October 2019
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Why you should read the small print

Not satisfied in ressurecting my book database, inviting a massive updating job, I’ve decided to change my image cataloguing software, too, opening a whole other can of worms.

Once upon a time I tagged my photos in Adobe Photoshop Elements. At some point I started digital scrapbooking and for some reason (partly because of the way PE worked), I decided I didn’t want to tag my digital supplies there, so I purchased ACDSee to handle that job. Which it did beautifully, as long as I bothered to put in the effort of tagging.

Then PE crashed. That is, it refused to start in catalogue mode (this is not what the mode is called, but I can’t remember the proper name) and if I started it in editing mode and tried to change over to catalogue it crashed. I searched for solutions online, and found several, nonoe of which worked. I was faced with doing a reinstall and a rebuild, and figured it would only mean putting myself at risk of the same thing happening again. I therefore decided to change over to ACDSee for photos as well, since it seemed to be working so well for digital supplies.

This was, oh, 3 years ago or so.

The last couple of years I’ve been increasingly tempted by Lightroom – especially because I’d like to learn to handle RAW files. And in August Adobe ran a pretty good promotion, offering Lightroom 3 at half off. So I purchased a licence, and I’ve been meaning to delve into it ever since.

Now, if I’m going to be using Lightroom for editing, it makes sense to have the catalogue there as well, no? Well, I thought so. And so I started testing out importing images. And that’s when I discovered a hitch.

See, ACDSee has this nifty menu option: “Write database info to files”, which I’ve been using regularly. However, it turns out it doesn’t write any info to the files that Lightroom can find. It seems (and I’ve only spent a very little time investigating, so correct me if I’m wrong) it only writes information in its own proprietary format. So, yes, you could resurrect your ACDSee database based on it, but you can’t import it into another program.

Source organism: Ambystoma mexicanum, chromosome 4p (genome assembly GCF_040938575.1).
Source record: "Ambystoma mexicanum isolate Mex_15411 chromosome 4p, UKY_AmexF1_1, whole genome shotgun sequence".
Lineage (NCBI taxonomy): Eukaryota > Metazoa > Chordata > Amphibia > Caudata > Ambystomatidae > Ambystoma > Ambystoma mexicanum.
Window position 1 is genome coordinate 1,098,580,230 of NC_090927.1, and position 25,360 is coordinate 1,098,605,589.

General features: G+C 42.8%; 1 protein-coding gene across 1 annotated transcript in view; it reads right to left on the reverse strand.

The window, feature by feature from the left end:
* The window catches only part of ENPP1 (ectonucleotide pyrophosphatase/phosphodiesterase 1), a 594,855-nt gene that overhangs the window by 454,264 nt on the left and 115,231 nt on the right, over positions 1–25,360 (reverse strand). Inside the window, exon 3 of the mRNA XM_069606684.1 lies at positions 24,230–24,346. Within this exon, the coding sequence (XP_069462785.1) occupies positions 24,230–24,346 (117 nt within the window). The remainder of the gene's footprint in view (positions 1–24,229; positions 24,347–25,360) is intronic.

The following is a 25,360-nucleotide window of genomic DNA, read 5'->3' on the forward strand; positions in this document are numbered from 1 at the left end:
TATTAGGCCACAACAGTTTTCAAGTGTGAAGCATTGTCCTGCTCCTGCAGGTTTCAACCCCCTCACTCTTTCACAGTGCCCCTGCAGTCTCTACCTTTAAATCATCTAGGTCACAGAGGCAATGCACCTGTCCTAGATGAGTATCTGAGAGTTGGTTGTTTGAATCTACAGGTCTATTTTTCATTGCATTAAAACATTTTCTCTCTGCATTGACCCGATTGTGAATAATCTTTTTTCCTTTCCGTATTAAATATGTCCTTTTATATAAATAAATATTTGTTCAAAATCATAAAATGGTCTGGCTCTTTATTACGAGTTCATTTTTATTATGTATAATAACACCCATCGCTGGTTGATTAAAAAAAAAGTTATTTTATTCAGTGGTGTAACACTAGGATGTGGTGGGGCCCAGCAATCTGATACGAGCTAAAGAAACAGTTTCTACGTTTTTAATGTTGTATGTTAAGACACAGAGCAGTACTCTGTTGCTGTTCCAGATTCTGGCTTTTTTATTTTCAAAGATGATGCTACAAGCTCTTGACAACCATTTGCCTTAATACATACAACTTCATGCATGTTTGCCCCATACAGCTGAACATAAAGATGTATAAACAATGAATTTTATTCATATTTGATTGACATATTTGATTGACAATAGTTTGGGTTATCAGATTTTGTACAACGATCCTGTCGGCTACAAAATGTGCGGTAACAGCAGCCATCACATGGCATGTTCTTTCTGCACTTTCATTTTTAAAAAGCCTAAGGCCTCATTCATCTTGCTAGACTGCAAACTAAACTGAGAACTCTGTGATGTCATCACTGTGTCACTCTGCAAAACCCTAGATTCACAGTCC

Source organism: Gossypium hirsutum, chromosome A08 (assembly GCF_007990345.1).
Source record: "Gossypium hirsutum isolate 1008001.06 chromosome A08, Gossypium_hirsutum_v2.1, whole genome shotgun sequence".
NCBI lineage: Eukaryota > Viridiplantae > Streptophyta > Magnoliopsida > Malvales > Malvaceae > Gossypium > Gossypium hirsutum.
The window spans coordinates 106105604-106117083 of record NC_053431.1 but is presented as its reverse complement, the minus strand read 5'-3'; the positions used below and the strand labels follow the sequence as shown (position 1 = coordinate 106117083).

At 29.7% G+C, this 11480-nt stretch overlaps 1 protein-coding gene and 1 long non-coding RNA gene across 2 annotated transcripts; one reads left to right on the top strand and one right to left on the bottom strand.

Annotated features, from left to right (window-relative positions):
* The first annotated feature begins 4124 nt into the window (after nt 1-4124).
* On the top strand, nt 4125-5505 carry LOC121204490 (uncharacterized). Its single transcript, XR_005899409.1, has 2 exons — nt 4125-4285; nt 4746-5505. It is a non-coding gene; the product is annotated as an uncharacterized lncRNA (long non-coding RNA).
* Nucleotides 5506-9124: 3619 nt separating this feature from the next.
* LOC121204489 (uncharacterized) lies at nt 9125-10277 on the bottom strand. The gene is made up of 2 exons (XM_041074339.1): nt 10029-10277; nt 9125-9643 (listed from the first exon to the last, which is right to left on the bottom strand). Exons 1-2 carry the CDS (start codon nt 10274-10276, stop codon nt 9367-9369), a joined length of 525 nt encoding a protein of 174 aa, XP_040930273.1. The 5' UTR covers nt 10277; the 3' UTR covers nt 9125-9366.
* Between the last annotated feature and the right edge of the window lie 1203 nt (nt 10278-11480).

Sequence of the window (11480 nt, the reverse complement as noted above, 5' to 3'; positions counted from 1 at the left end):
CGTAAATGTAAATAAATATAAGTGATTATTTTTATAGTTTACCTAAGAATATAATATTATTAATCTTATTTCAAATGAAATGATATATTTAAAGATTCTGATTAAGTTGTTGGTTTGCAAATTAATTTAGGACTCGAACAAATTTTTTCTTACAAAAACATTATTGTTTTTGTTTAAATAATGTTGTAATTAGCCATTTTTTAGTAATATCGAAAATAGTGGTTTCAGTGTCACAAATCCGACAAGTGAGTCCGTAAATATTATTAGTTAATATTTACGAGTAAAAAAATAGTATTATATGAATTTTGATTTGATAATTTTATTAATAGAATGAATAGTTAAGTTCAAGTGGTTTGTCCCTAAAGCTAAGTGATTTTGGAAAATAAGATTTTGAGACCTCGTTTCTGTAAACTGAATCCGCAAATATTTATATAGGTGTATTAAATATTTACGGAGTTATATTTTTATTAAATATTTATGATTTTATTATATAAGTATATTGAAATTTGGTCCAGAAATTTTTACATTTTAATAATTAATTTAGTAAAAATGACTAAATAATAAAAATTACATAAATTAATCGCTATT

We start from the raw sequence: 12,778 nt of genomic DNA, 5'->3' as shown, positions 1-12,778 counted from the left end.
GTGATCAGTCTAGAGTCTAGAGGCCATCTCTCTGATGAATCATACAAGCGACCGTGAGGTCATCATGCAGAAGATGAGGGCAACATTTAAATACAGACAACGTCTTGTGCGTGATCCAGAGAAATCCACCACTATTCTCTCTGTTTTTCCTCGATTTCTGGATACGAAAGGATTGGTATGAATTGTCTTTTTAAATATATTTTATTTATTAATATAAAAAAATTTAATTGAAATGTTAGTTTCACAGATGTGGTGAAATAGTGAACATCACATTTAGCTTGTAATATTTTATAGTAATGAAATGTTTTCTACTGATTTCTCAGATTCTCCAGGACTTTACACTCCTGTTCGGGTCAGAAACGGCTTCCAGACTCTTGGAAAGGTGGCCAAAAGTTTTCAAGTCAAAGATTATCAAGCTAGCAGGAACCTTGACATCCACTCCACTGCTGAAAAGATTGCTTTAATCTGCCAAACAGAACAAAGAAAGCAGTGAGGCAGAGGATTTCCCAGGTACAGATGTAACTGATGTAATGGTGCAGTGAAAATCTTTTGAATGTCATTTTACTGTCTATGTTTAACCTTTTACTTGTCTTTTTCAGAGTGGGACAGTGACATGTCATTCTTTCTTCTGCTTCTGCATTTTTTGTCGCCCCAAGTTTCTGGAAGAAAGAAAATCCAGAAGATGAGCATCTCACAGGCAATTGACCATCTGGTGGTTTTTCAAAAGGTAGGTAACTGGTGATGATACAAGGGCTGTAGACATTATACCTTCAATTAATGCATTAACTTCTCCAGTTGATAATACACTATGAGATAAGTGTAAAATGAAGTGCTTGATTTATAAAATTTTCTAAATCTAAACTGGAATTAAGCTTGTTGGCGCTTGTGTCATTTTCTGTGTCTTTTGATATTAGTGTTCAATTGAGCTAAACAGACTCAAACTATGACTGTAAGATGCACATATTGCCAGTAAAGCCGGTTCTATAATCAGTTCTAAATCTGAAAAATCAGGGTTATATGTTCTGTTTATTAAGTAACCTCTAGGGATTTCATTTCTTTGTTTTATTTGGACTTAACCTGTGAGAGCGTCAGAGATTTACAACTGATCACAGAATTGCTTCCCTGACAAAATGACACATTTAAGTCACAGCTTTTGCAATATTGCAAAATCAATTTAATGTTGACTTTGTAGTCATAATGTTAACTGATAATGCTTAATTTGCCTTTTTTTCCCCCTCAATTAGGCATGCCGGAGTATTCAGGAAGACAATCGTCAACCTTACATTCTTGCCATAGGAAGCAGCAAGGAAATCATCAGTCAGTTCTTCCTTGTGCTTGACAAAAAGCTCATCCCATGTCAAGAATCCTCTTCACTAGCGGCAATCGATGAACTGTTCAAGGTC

Why?

I mean, I can see that it would make the threshold for changing to other software higher if you should find out about it while considering a change, but as I’d already made that decision, it only made me determined to change as soon as possible so as to not waste more effort. And had I known before I started using ACDSee, I would probably have searched for another solution entirely and NOT purchased the software. And I’m unlikely to recommend it to anyone else now – which I would have otherwise, it works well and has a gentler learning curve for amateurs than Lightroom. Oh, and it’s cheaper. 

Anyway. I just landed myself with three years’ worth of photos to tag. Sigh. However, I’d rather make the effort now. Portability is pretty important to me, and when the lass decides to unearth her mother’s photograph collection from that dusty old drive in the attic (or from the cloud or wherever we will be storing such things in the future), I want the image data to be readable to her, and the best way of ensuring that is to get it written to the standardised EXIF/XMP, not some proprietary format thingamabob.

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